Engineering controls can fail for several reasons but they can usually be traced back to a human factor. In order to have the correct engineering controls you must have completed a comprehensive risk assessment. This assessment should be done even before you purchase a piece of equipment for your facility. Equipment should be purchased and installed according to the risk assessment.
Maintenance in engineering controls
Engineering controls can fail if the equipment or device is not installed correctly or if it’s not properly mechanically maintained. During the risk assessment, you should identify how the equipment or device is installed and maintained through the maintenance program. Mechanical Integrity is a part of the facility just like safety and environment. It has to have the attention to detail that all other areas of responsibility receive.
Bypassing an engineering control
Another aspect of engineering control failure is when operations/management bypasses an engineering control. A facility must have a strong procedure (Management of Change) dealing with any and all bypasses involving an engineering control or any piece of equipment. Operations personnel should get management involved in making a decision related to engineering controls. How critical the device/equipment is to the process will dictate how far up the management ladder you should go for approval.
In this procedure, there should be specific instructions on how to handle all levels of bypasses. There should also be a log of some type to keep track of the bypass in order to not let the situation linger on for too long. There should also be time periods for the bypass based on the critical status of the equipment/device.
The decisions for making the bypass should be a group decision between operations, safety, automation, maintenance, and management. During the decision process, there may even be a need to do a process safety analysis depending on how much risk is involved. Some companies have these bypass scenarios already in place and that makes the decision process a little easier and faster.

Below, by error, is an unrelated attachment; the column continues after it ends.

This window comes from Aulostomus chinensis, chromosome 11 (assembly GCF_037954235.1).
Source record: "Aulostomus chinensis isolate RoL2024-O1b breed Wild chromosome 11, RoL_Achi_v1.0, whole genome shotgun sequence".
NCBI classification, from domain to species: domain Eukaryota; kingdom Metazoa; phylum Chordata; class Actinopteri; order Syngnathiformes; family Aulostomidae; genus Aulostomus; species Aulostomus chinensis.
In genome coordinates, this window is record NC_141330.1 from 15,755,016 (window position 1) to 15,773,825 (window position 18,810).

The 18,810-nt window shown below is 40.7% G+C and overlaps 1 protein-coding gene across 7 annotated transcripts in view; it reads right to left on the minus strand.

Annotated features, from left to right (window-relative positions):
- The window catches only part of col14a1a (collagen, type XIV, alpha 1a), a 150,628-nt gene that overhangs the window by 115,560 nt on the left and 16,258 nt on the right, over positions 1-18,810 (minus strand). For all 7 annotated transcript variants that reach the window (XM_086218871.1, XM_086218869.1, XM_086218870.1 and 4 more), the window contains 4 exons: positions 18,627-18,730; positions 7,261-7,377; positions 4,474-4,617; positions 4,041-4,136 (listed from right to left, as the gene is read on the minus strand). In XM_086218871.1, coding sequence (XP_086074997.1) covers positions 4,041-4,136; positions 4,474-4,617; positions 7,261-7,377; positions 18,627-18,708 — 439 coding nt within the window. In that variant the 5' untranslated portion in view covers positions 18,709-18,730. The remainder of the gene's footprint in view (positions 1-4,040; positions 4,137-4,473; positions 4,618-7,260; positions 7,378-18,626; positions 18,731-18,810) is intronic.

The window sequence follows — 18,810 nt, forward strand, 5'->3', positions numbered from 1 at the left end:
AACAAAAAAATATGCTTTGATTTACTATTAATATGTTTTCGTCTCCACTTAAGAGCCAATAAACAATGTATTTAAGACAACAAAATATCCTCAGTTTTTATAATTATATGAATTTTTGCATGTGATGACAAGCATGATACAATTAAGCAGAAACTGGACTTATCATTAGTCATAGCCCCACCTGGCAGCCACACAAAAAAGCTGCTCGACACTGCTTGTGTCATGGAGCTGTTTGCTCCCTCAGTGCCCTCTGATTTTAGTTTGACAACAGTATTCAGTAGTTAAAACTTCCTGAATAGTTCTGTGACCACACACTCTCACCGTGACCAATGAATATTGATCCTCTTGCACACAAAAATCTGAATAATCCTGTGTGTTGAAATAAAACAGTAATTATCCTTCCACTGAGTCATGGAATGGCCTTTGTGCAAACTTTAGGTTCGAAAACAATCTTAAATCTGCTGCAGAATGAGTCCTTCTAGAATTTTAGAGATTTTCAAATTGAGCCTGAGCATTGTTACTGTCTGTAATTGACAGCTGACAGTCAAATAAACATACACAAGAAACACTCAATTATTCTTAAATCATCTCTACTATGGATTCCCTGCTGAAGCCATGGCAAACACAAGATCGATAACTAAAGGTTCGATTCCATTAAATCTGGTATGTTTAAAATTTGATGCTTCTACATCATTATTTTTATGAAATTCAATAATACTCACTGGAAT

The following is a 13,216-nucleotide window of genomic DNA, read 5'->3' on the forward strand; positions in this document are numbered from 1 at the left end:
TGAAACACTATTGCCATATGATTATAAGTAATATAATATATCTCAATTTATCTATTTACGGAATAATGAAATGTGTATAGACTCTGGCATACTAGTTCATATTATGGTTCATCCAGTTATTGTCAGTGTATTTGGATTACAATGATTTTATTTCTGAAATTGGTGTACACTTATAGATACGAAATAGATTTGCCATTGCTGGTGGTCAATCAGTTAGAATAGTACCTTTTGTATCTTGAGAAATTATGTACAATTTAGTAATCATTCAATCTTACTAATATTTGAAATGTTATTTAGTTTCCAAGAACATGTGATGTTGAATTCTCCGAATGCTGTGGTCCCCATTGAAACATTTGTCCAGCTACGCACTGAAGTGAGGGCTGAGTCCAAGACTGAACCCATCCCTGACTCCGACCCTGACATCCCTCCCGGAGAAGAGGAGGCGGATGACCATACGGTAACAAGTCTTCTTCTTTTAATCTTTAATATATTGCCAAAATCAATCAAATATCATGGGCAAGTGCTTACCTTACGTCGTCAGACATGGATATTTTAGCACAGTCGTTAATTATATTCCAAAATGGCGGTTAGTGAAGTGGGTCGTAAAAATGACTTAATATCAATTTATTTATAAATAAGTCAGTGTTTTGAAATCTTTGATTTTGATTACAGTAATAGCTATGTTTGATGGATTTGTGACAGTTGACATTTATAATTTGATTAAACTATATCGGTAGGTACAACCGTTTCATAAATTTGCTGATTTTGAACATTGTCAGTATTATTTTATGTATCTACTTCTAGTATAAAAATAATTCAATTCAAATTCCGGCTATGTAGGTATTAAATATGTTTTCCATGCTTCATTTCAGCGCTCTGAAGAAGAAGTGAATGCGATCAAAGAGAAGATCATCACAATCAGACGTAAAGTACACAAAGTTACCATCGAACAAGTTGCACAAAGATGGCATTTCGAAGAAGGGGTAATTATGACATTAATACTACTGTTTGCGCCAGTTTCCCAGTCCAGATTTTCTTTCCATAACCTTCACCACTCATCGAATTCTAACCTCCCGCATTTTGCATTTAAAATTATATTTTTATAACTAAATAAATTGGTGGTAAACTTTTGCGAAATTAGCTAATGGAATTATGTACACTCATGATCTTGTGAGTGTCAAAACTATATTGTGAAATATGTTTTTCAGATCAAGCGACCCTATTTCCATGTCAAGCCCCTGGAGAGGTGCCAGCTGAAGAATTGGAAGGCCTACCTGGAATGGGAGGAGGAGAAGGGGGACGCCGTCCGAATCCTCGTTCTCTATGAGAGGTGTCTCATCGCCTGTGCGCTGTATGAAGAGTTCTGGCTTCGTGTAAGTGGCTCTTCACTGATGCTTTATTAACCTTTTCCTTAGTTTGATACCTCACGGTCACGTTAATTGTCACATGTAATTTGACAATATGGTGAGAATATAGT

If the bypass could have an environmental impact, the environmental group should also be consulted beforehand.
Lack of knowledge and training
A very important part of why engineering controls fail is employee involvement. If the involved employees never know that the change has been implemented, they can cause control to fail. This is just by not having the knowledge needed to do their job efficiently. That’s where the management of change (MOC) comes into play. When a process has changed or been altered, (which could or could not involve an engineering control device or equipment) the change has to be communicated with the operations employees. With a good MOC process, a document is generated for all involved employees to review and sign off on for understanding. It even gives the involved employees an opportunity to ask questions and voice concerns before the change is put into place. In this process, all involved employees sign off on understanding and give their recognition of the change.
Engineering controls can also fail when workers have not received proper training and don’t know how to use or maintain the machinery. This training must be accompanied by supervision and remedial actions if workers are found not following safety protocols. This training should come before involved employees start work in their area of operations but also
updates as things change in the field.
Make sure your team is equipped with the proper tools and knowledge covered above to avoid engineering control failures.